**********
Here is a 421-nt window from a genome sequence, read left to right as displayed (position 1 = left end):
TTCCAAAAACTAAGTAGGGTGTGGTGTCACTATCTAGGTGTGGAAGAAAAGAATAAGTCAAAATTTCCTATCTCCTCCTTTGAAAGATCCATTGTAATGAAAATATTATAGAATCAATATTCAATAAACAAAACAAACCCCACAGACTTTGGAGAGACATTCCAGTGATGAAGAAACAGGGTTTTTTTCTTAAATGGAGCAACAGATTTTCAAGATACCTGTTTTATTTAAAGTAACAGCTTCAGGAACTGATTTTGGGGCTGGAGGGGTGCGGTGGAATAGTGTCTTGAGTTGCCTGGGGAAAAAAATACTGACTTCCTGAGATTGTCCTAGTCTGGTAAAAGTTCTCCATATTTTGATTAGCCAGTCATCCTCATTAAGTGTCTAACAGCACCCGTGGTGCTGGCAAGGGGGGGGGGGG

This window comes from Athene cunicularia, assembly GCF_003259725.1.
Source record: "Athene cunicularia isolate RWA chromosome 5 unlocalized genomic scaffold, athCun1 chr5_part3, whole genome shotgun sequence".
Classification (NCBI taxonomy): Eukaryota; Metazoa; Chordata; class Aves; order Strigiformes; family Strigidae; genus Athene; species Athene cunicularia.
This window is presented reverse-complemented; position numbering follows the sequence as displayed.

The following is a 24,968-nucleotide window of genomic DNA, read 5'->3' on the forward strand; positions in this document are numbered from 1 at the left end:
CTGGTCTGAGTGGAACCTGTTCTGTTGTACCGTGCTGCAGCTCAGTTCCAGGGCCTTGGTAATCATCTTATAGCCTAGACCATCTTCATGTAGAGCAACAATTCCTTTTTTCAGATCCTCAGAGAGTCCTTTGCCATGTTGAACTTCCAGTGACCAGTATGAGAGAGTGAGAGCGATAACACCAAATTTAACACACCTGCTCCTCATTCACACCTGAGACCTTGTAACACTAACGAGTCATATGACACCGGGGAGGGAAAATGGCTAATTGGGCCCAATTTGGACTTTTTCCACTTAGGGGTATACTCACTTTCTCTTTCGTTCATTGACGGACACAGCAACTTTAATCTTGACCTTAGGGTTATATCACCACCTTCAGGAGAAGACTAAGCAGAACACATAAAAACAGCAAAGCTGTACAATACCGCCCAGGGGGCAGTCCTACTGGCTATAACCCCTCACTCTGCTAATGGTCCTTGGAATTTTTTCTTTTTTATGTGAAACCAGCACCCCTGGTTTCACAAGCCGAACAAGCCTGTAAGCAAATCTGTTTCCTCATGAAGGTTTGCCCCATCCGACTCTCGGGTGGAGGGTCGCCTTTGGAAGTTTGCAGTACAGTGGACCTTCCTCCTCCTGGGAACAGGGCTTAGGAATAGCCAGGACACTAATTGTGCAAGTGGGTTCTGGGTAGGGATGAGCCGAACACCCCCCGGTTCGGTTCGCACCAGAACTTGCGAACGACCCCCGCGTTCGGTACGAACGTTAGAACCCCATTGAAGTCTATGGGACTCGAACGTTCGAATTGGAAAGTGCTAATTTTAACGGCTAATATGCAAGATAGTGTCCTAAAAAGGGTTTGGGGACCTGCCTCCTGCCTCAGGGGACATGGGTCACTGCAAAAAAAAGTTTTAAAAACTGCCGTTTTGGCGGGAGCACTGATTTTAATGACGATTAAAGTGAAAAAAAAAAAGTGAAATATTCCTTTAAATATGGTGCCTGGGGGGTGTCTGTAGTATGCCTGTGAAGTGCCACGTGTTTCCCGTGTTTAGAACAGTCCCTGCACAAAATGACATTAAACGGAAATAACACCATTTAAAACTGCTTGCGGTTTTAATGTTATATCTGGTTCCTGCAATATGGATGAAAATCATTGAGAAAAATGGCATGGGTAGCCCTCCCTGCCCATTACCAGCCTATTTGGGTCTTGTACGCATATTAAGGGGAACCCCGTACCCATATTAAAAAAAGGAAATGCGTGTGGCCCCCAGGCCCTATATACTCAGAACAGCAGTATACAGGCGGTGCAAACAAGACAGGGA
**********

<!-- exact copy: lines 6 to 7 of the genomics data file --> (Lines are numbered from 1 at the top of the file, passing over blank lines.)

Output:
This window is presented reverse-complemented; position numbering follows the sequence as displayed.

The following is a 24,968-nucleotide window of genomic DNA, read 5'->3' on the forward strand; positions in this document are numbered from 1 at the left end: